The Explanation.

Posted: April 17, 2011 in Uncategorized

Did you get it?

Last week I told you about Daniel losing his job.  Of course he was bummed.  Instead of going home, he went to the park just a couple of blocks from his office to think about what had just happened.  Fortunately for him, he was the only one in the park.

Did you pick up on the clues that it was a new park?  There were teak benches, landscaping, a water feature, and even a sculpture garden.  All the right stuff.  And yet, on a beautiful spring afternoon, Daniel was the only one there.

Why would that be?

Then Daniel decides a little food might be a good idea.  That’s not an option at the new park.  So he leaves.

He makes his way to the Old Town district.  It’s far from perfect.  The sidewalks are narrow and the pavement is in bad shape.  There are not enough benches. But there are restaurants, antique dealers and a coffee shop.  And most importantly, there are people.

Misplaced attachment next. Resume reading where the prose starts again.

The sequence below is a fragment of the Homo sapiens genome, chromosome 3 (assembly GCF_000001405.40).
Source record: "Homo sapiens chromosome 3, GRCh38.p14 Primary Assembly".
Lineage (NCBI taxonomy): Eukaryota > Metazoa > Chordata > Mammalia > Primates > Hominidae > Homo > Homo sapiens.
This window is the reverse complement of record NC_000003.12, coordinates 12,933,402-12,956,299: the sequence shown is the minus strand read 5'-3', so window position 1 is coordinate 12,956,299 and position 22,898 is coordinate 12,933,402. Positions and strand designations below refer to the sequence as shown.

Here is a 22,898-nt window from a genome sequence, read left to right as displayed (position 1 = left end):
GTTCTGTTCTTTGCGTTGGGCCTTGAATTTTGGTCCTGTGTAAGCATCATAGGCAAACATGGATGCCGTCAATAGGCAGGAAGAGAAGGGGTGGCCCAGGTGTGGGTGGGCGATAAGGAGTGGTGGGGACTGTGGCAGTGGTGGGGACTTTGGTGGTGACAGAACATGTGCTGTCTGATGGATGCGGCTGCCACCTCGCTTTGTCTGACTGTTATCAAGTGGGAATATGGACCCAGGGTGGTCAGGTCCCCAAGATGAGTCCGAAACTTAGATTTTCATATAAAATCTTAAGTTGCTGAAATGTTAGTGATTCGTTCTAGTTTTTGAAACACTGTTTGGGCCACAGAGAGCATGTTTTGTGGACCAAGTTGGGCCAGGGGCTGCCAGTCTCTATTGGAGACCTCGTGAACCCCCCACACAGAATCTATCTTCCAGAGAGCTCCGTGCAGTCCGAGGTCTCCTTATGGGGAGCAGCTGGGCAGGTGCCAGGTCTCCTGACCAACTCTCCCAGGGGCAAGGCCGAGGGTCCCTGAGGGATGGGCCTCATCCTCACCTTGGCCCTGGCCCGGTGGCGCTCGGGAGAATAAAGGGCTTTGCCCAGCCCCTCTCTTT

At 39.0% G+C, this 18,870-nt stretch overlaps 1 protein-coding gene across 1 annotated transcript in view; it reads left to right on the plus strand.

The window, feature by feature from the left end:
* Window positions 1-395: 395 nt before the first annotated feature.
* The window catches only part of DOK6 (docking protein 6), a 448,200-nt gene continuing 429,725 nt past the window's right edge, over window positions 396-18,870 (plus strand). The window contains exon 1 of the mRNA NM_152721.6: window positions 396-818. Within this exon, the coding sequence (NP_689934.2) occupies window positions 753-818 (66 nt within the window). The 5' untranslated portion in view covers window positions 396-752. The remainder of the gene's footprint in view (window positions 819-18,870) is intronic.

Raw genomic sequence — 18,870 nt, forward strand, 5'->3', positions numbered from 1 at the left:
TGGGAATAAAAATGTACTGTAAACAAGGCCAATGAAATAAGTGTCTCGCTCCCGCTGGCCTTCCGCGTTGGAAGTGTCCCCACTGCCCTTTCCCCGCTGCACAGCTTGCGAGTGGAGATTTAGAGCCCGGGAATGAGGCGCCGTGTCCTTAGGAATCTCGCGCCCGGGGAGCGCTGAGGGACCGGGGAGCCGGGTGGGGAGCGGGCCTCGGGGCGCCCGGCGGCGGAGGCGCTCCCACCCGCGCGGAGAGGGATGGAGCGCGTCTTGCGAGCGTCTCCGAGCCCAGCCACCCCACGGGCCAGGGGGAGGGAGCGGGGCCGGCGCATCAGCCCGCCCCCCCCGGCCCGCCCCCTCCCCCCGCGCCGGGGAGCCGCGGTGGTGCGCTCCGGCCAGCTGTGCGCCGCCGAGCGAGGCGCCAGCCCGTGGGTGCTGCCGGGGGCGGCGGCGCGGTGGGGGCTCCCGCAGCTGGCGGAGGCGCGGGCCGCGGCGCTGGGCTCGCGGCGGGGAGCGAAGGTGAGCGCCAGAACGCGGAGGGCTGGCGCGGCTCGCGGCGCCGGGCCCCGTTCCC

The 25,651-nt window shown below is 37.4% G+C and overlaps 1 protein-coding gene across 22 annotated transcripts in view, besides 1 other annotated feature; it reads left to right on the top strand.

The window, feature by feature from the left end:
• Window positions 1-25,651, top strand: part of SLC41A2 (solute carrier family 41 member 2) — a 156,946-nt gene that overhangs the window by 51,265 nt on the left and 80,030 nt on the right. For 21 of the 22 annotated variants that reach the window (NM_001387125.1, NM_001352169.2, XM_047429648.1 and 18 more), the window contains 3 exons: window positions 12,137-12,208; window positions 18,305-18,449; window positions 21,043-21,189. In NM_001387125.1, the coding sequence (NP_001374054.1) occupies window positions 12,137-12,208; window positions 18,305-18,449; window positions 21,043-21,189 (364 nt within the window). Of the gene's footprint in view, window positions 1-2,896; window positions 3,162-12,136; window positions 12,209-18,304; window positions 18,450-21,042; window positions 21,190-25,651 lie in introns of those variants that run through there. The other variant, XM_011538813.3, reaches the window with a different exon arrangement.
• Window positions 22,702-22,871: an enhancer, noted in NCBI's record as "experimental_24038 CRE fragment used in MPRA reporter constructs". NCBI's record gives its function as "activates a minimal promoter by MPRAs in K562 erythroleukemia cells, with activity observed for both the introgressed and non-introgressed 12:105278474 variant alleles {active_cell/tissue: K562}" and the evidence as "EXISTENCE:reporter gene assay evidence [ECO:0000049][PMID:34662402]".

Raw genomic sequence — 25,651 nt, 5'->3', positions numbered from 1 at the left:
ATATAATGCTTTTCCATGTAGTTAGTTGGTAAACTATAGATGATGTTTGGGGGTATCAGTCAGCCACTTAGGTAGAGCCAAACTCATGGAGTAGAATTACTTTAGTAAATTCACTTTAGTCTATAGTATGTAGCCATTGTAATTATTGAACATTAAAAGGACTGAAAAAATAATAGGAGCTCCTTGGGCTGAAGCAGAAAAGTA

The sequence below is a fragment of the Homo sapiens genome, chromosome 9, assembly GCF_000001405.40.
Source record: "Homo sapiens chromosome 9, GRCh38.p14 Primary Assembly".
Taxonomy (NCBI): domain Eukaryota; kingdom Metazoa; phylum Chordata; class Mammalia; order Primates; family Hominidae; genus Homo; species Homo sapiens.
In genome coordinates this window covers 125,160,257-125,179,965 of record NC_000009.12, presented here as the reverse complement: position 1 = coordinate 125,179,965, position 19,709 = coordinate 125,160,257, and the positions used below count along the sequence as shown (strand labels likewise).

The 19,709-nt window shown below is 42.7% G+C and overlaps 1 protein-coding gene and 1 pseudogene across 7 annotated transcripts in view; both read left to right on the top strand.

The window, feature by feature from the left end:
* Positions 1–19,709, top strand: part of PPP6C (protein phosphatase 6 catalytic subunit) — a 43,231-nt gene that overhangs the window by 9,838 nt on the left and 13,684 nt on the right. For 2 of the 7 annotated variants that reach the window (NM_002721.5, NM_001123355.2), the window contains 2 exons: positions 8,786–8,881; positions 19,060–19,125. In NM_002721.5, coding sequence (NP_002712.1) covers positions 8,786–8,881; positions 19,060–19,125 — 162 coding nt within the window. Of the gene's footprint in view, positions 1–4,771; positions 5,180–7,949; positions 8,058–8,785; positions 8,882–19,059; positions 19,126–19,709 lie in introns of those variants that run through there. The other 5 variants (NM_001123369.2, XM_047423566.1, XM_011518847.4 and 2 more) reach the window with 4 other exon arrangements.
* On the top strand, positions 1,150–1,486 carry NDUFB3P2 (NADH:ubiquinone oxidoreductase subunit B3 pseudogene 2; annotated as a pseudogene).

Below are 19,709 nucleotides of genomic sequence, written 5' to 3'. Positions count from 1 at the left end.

Why would that be?

The success of a public space is dependent upon much more than having made good design decisions.  Sure, good design can enhance the user’s experience and bad design can cause people to stay away.  But there’s a wide gulf between the two extremes that the public will tolerate if it’s an enjoyable place to go.

What makes it enjoyable?

Other people.

Let’s recap.  A beautifully designed park with no people will not attract people.

A less than perfect park with people will attract people.

Public spaces need people.

So what determines if a public space will be populated?

Check back next week.

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